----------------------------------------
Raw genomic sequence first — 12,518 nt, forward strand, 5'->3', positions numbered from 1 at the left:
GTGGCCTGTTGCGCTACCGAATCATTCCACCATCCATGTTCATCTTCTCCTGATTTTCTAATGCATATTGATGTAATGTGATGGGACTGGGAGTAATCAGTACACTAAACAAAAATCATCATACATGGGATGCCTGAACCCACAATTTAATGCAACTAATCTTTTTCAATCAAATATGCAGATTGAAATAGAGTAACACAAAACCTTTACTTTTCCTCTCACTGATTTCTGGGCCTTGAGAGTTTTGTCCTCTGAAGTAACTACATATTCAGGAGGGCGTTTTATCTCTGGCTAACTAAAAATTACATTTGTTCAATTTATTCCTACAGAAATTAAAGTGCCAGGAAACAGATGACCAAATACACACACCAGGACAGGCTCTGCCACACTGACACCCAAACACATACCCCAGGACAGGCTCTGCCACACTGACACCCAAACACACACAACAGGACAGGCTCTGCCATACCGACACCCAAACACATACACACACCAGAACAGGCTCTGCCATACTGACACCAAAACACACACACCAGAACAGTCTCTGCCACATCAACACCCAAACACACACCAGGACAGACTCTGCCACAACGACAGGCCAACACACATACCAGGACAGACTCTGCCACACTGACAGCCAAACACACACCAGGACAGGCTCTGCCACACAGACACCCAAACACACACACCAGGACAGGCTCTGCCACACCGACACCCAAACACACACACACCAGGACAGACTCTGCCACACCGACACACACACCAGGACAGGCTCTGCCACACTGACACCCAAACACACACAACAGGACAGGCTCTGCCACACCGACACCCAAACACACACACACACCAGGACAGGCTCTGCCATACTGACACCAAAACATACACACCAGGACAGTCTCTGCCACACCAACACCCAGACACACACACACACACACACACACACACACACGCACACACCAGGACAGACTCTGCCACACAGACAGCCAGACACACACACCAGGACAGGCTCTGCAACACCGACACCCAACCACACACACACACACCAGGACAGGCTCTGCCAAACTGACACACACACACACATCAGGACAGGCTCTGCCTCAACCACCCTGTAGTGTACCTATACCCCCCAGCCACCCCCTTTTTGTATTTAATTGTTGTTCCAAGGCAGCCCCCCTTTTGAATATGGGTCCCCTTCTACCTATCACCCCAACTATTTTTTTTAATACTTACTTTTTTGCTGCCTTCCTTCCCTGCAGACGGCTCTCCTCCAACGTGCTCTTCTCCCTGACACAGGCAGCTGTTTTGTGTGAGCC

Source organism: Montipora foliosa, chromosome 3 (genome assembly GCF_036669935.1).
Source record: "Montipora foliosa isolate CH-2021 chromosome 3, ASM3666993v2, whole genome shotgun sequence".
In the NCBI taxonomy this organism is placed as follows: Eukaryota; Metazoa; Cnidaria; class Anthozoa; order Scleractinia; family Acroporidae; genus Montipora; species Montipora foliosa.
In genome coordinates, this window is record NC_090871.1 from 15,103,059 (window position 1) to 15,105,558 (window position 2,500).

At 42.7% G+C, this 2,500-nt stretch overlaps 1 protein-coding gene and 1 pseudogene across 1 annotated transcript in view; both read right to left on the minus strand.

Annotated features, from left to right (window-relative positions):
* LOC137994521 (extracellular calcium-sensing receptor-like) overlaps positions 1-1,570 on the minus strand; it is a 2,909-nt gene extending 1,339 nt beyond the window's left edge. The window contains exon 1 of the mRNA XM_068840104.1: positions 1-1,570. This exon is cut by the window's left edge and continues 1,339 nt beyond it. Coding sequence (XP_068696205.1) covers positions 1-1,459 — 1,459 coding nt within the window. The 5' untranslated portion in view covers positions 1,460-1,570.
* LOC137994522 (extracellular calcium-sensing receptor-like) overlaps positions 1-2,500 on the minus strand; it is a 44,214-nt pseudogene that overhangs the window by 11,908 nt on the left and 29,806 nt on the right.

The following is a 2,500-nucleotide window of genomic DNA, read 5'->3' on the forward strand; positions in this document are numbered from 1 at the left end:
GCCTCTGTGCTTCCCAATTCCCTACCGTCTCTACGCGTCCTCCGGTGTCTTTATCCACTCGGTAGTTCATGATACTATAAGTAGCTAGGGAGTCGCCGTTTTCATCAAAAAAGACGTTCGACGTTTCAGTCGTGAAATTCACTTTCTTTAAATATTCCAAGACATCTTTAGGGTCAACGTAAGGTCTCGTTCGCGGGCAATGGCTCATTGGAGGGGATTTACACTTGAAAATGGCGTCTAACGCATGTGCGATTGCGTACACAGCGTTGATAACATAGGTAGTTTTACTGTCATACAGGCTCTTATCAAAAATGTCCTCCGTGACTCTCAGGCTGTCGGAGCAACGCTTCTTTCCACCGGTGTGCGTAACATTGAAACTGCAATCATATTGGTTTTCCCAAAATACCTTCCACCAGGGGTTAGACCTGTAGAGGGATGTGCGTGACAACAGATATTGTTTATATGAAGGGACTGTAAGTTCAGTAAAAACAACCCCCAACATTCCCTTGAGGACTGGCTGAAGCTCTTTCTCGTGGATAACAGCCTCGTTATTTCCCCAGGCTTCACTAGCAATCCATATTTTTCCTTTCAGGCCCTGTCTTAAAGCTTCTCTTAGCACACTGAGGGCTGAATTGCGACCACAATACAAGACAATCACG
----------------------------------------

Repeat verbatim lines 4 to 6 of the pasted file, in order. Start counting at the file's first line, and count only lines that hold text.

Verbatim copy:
Source record: "Montipora foliosa isolate CH-2021 chromosome 3, ASM3666993v2, whole genome shotgun sequence".
In the NCBI taxonomy this organism is placed as follows: Eukaryota; Metazoa; Cnidaria; class Anthozoa; order Scleractinia; family Acroporidae; genus Montipora; species Montipora foliosa.
In genome coordinates, this window is record NC_090871.1 from 15,103,059 (window position 1) to 15,105,558 (window position 2,500).